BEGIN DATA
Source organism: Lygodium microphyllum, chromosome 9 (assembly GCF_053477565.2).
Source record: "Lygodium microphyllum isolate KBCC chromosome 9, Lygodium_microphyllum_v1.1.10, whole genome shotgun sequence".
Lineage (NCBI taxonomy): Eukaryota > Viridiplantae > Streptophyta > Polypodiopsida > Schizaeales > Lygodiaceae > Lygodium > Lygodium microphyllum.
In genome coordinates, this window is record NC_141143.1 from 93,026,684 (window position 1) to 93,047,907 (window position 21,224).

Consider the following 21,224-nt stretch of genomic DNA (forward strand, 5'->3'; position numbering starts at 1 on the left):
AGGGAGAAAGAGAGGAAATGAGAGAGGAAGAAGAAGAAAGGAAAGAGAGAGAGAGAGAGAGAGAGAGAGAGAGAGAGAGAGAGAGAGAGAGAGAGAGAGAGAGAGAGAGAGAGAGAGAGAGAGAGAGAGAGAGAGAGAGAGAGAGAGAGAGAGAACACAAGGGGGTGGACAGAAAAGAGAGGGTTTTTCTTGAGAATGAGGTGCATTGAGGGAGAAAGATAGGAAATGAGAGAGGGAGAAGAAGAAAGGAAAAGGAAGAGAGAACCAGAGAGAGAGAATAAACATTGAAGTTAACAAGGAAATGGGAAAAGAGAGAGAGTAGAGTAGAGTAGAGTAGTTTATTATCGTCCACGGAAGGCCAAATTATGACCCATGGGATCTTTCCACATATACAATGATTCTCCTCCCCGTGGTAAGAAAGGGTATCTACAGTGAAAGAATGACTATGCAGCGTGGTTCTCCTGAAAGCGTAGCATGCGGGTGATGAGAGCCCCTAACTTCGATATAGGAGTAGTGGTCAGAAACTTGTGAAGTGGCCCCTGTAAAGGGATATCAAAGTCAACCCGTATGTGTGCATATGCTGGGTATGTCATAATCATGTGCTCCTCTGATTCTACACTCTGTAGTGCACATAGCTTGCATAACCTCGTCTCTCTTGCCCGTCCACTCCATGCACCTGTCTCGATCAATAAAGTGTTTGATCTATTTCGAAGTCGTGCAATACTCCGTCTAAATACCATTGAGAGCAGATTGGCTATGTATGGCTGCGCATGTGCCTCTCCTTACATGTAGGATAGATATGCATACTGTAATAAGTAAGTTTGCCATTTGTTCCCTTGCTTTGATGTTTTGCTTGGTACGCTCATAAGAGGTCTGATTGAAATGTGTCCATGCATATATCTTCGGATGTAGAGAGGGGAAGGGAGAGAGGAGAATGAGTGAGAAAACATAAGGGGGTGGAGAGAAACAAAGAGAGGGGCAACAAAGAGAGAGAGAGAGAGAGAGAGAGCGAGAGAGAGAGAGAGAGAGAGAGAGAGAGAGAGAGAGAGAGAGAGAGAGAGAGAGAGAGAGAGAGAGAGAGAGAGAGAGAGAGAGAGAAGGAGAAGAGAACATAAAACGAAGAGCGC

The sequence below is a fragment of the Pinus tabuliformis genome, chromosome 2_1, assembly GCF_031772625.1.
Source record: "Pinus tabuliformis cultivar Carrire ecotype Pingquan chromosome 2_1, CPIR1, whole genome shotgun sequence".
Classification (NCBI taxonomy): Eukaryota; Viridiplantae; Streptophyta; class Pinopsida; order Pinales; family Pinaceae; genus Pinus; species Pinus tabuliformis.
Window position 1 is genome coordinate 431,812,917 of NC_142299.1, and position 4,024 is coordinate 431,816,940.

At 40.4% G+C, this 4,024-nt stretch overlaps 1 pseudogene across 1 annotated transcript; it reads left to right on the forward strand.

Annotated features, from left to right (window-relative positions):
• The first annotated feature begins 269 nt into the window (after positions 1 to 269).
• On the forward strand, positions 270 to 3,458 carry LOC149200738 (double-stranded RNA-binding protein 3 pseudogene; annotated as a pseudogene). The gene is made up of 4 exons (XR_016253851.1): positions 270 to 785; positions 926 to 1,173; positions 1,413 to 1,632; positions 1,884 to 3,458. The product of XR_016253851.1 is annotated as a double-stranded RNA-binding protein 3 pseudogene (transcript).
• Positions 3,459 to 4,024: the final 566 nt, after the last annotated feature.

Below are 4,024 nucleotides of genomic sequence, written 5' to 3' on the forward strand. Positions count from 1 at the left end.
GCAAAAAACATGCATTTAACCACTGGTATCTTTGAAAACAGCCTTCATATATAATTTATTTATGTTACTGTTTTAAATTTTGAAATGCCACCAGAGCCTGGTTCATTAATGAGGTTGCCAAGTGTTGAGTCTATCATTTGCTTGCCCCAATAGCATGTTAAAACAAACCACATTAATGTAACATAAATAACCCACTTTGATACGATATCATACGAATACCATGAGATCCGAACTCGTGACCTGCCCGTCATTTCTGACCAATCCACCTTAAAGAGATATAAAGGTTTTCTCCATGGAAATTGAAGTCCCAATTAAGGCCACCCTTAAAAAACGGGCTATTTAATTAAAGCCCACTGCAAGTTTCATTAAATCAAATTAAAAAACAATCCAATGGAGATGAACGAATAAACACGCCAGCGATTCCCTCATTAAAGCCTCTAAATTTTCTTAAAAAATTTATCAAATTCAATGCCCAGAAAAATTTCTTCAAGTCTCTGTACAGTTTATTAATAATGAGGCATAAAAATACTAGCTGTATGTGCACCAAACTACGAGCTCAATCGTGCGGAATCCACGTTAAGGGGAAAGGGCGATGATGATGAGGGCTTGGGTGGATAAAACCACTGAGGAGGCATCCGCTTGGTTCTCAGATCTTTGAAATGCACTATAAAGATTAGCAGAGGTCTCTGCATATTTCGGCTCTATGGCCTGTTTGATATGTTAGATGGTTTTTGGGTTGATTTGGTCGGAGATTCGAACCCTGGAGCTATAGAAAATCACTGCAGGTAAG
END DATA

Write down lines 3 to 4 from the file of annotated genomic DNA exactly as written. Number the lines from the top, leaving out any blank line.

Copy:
Lineage (NCBI taxonomy): Eukaryota > Viridiplantae > Streptophyta > Polypodiopsida > Schizaeales > Lygodiaceae > Lygodium > Lygodium microphyllum.
In genome coordinates, this window is record NC_141143.1 from 93,026,684 (window position 1) to 93,047,907 (window position 21,224).